Change Leadership — Secret # 11
Be An Amateur Psychologist
Whatever you cannot understand, you cannot possess. —Johann Wolfgang Von Goethe
What I Need to Know
To be an effective change leader, you must have a deep understanding of the psychology of change.
Change is not easy. If it were easy, we all would have transformed ourselves into perfect beings. In fact, change is quite difficult. The difficulty lies in our ability to let go of the current situation and venture into a new, unknown situation. That process is the psychology of change.
An understanding of the psychology of change helps you find answers to the key questions that confront the change leader:
- What does the customer want to change?
- Why does the customer want to change?
- What does the customer really want? What is the customer’s ultimate goal?
- What is preventing the customer from changing? Why has she not already changed?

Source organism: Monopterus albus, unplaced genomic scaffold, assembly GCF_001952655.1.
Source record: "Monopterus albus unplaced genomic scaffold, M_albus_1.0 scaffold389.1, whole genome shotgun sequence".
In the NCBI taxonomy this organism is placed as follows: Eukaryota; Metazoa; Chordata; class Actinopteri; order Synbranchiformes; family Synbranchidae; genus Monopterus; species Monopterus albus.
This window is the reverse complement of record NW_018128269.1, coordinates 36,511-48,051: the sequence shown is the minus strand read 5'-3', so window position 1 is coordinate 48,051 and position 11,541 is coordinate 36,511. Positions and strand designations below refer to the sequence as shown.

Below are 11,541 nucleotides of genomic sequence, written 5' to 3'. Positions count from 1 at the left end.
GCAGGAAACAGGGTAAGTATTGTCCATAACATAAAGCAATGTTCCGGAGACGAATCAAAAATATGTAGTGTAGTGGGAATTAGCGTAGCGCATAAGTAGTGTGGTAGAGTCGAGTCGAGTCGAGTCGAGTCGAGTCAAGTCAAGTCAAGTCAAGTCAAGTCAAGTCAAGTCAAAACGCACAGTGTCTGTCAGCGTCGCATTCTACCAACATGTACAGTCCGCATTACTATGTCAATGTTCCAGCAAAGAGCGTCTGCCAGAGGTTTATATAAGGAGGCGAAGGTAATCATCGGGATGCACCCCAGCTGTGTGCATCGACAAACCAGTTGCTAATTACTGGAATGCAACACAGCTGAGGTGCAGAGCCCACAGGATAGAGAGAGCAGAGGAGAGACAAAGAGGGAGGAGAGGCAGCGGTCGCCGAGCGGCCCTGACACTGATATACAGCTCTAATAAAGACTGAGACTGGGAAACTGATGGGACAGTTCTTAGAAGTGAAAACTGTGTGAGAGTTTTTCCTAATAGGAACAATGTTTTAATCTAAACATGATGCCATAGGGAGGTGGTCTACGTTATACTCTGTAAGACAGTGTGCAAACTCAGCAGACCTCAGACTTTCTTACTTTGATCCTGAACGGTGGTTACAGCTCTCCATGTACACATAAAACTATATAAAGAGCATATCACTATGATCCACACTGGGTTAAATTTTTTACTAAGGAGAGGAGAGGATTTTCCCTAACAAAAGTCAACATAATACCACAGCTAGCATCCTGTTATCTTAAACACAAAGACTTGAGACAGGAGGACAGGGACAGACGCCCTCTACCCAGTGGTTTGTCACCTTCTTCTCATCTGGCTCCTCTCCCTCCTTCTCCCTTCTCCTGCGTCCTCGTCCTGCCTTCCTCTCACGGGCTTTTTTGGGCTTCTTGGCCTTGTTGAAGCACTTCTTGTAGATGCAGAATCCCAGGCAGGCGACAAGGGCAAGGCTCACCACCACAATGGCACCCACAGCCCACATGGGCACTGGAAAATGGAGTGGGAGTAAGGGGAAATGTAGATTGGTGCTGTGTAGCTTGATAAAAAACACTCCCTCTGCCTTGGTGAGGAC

- What motivates the customer? What makes the customer “tick”?
- What is involved in making the change? What will it take?
- How will the customer behave before, during, and after the change?
- Be a student of the People.
- Put yourself in their shoes.
- Develop an infinite curiosity and appreciation for people.
What I Need to Do
It is not necessary to be trained formally as a clinical psychologist. You do not have to be able to make diagnosis from the DSM III. But to be an outstanding change leader, you must be an earnest student of people’s behavior and thinking. That is your remaining competitive edge over the Internet and your global competitors.
To gain more insight into the psychology of change, I recommend you read my book, Forceful Selling.
To gain more insight into how people think and behave, I recommend you read Please Understand Me II by David Keirsey. You will find Keirsey’s descriptions of sixteen types of personalities very insightful and useful.
Do this exercise the next time you are in a public place: Look around the room and identify five different people. Ask yourself a number of the seven “W questions” for each, for example, Why is that person here? What was the first thing that person thought when he awoke this morning? Where does that person want to go in her life? What is the biggest change he will make this month?